Fall Lights Casts Successful Afterglow

Jackie Jerkins, Copy Editor

On Wednesday, October 12, the Literary Magazine class of 2011-2012 introduced the original production of Fall Lights Café, a sister show to last school year’s ultra cool Spring Lights Café. Hosted on the “little courtyard” patio adjacent to Mr. Zucker’s Room 4-105, Fall Lights went off without a hitch, sparkling with not only the elegant environment of a glowing autumn atmosphere, but also the extraordinary entertainers that took the stage.

 

Announced by charismatic hosts Tyler Luke, senior, and Tabitha Lazarre, junior, a cavalcade of talent captured the sold-out audience’s attention, among them poets, singers, guitarists, and comedians.

 

Hannah Creech, senior, recited her poem “Lady Burlesque,” with the crowd hanging on her every word as she depicted the haunting, thrilling atmosphere of entertainment of yore. Karl Joseph, senior, commanded the scene with a collection of his tremendous poetry, shaking the audience members to their cores with the power of a true performer. Senior David “Peaches” Johnston presented a brilliant poem and then later returned to the stage to play guitar, exhibiting the incredible quality of skill possessed only by a true jack of all trades. Kelsie Dummett, sophomore, and Brett Vrancken, sophomore, shocked and awed everyone within earshot with a positively stunning vocal/piano combination.

 

“[My favorite part of Fall Lights is] getting to see the talent that this school has to offer,” says Producer Sara Fabben, senior. “It gives students who normally wouldn’t perform a chance to showcase their talent, and it gives other students the chance to appreciate and be introduced to the arts where they normally wouldn’t be interested.”

 

Literary Magazine member Debra Marcus, senior, concurs precisely with Fabben. “It also gives students a chance to become involved in the school in a creative way, and alongside Lit Mag members, as well,” she adds.

 

Fall Lights’ unique element of being a smaller, more intimate show made it a crowd favorite. Gathered in the cozy patio, the audience was able to feel closer to the performers, and vice versa. A closer crowd makes first-time performers less anxious and will hopefully allow them to feel comfortable performing in Lit Mag’s larger shows, like Talent Unplugged and Poetry Live.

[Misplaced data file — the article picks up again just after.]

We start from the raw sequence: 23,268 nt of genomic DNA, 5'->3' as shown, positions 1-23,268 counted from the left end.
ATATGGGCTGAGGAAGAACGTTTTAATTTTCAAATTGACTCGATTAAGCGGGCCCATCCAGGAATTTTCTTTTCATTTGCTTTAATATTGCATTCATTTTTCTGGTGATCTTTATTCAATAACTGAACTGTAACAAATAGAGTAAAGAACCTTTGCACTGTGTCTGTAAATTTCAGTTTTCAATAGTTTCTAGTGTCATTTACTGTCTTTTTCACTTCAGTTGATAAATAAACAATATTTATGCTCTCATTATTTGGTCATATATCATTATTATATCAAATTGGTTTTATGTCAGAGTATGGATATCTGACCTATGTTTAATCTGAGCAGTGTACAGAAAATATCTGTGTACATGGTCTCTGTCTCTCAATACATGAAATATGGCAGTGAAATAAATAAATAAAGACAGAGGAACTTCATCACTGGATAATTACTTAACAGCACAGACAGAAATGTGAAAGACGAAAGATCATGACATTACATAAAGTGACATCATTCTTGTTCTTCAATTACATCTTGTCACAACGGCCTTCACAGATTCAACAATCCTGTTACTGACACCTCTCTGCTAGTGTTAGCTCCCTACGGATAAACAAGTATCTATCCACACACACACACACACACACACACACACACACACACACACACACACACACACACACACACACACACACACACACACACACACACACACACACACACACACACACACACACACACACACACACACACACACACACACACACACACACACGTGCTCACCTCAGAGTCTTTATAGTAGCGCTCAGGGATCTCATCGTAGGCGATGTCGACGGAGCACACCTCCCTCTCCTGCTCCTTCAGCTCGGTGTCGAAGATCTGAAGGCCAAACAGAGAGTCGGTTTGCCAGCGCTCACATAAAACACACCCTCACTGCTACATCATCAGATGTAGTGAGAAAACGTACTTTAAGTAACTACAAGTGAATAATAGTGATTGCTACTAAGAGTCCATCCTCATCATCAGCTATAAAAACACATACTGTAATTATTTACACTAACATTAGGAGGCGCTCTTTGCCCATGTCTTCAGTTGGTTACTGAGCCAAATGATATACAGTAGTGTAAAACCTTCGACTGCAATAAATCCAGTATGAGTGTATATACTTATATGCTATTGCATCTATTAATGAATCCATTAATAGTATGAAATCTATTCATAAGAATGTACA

All in all, the consensus of success seems to be common. “It went amazingly,” says Assistant Producer Jessica Delroy, junior, with a charming smile. Delroy goes on to emphasize how “hectic” the show was to put together, but with the help of everyone it  was “pulled off smoothly.”

 

Indeed, much work went into the construction of Fall Lights. Even for such a small show, a great amount of dedication and endurance was required to make everything go as planned. Praise from the Literary Magazine class for everyone who made it all possible was vivid the day following Fall Lights, with rounds of applause for the exemplary performers, quick-thinking backstage crew, wonderful kitchen staff, dazzling hosts, devoted waitresses, excellent sound operators, stalwart security, and, of course, the outstanding audience.

 

In all respects, the first Literary Magazine production of the year was one that hit the ground running. Students can look forward this school year to more stellar productions that move the earth (and all phrases synonymous).